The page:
Carrie, from the delightful Somewhat Bookish (and believe me, she has terrific book posts that are perfect for folks who are looking for new reading material), and I are wondering what to do about whiners. Our children, of course, are practically saints and in fact, have been recently summoned by the Vatican to consider sharing the popehood, given the recent vacancy. They would never, ever whine. Especially not RR. Oh no, when she opens her mouth, rosebuds and sugarplums come tumbling out.

Wait, wait. I have to pick myself up off the floor where I have either died laughing or been struck by lightening.

Since at our house we swing from the chandeliers in our unmentionables and pluck unwashed grapes from the vine with our teeth while hooting and hollering into all hours of the night, we have very few hard and fast rules. Actually, outside of a blanket “be respectful” policy, I can only think of one rule: NO WHINING. We consistently tell RR to “use words” and “speak in your regular voice.” I have certainly told her that I can’t hear her when she whines. And yes, I admit it, I snap NO WHINING! more often than I’d like to admit. It’s a flaw, you guys. It’s hard to be perfect while swinging from chandeliers. We’ve mostly mangaged to convince her to put a lid on it, which leaves us to focus on other, more important concerns, like why she thinks “go potty” means “get over there and put your feet in the potty while cackling maniacally”.

Since I am no help, Carries wants to know:  “How do you limit whining? Just not respond? Say “no whining”? Help us.



7 Responses

  1. “Mommy doesn’t hear you when you whine.”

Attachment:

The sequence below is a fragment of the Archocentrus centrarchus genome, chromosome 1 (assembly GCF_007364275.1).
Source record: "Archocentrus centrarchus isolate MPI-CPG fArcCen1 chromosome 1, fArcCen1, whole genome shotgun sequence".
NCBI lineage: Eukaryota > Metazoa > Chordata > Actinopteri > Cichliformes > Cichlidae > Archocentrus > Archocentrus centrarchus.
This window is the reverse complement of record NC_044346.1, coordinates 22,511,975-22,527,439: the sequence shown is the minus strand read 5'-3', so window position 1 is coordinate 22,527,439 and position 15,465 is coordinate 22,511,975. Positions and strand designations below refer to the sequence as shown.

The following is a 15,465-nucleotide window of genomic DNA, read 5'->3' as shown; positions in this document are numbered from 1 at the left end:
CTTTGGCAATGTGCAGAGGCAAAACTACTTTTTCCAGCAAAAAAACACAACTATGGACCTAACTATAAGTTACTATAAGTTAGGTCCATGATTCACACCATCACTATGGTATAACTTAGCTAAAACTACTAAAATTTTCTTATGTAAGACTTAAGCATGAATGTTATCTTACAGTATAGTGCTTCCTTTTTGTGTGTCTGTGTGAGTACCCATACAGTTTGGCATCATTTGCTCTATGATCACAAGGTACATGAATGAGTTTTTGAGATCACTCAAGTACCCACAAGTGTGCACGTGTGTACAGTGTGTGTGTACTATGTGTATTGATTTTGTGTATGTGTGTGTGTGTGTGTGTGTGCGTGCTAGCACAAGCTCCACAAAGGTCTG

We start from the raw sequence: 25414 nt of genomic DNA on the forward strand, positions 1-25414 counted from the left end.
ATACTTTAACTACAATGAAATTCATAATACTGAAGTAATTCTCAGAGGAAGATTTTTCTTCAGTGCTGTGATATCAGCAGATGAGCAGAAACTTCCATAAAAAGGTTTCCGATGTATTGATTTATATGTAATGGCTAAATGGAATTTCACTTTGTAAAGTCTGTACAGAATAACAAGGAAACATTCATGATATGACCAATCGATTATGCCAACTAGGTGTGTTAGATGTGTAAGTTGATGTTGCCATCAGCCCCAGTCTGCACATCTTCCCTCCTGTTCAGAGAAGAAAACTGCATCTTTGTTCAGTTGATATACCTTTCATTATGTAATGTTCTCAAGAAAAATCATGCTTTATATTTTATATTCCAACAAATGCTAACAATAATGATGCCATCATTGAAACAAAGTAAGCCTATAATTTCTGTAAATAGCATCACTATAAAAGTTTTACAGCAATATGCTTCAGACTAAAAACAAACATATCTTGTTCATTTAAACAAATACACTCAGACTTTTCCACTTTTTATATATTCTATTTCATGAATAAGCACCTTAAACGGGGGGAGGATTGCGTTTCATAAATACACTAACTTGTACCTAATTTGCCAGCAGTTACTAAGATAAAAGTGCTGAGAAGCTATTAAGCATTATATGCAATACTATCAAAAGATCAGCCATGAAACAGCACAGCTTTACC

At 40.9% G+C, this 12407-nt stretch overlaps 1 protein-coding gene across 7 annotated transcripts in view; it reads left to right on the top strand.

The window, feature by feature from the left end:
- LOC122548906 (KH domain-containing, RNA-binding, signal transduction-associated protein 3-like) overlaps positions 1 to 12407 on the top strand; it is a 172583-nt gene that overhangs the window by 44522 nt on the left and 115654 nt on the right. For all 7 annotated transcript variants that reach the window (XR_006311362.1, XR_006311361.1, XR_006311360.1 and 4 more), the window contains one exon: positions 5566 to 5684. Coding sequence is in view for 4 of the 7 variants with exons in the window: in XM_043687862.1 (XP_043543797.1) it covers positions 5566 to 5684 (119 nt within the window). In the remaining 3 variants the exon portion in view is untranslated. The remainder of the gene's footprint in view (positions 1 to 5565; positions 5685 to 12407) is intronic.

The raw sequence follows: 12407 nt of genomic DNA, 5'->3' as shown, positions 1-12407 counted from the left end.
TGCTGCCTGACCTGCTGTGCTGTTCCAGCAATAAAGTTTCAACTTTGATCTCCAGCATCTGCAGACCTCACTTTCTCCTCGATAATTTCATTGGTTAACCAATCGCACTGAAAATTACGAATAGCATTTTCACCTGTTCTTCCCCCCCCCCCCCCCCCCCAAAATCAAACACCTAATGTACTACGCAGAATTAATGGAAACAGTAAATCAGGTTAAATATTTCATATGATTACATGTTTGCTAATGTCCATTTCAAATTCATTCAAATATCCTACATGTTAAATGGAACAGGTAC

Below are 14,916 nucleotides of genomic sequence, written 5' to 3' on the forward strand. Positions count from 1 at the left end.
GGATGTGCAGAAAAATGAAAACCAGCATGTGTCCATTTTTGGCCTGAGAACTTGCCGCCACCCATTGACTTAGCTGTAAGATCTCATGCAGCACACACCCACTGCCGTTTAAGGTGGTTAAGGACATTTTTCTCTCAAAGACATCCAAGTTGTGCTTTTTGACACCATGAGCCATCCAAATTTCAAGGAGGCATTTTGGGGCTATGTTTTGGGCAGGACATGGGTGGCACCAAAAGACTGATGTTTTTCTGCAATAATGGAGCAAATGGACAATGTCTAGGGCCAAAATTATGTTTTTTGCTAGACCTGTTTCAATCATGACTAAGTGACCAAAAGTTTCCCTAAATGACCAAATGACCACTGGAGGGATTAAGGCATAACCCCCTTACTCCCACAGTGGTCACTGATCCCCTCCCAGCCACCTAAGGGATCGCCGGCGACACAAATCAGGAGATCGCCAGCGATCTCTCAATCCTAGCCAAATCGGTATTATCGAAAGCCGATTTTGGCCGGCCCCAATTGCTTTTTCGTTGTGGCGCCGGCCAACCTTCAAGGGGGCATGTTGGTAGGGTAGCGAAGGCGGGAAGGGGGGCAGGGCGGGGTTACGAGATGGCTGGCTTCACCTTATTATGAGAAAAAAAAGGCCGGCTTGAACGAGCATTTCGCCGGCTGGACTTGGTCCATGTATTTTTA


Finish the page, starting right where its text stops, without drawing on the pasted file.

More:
We have just always practiced zero tolerance. But we were also blessed with one who is not really a whiner, so it’s never been that much of an issue. I, on the other hand, am a huge whiner, so we even each other out.

  2. I used to say, “I don’t speak whining. Talk to me in a big girl voice.” They have (mostly) grown out of it, thank goodness.

  3. Um, our guy has speech articulation issues…so whining can get pretty out of hand. We have recently declared a policy of only making “yucky noise” in your room…it seems to be helping. But, I think our guy is a bit older than your kiddo (he’s almost 3).

  4. Hell if I know, but let me know if you find out. Whining is just starting at our house. So far, it sometimes works if I use the same tone of voice to copy him, because he thinks it’s funny and can’t really keep his own whining up (though he tries, which is hilarious). But as I said, it’s early days.

  5. As Bionic said, let me know if you figure it out cause I cannot stand the whining!

  6. Oh man, you called me “delightful”. You are totally my favorite person now! 🙂

    Thanks folks for the suggestions. Sounds like some variation of “I can’t hear/understand you when you whine” is the way to go. At the moment I’m actually really looking forward to the advent of WORDS (F has a few, but not all that she needs!), because I’m hoping it will help avoid the tantrums that happen when Mommy completely fails to read her mind.

  7. When I was a camp counselor and my campers whined at me I made them sing instead. It worked pretty well, but doesn’t apply to toddlers, sadly. We’re only on the verge of it now, but I’m leaning toward the “I’d be happy to help you/listen to you when you ask me/speak to me nicely” approach.

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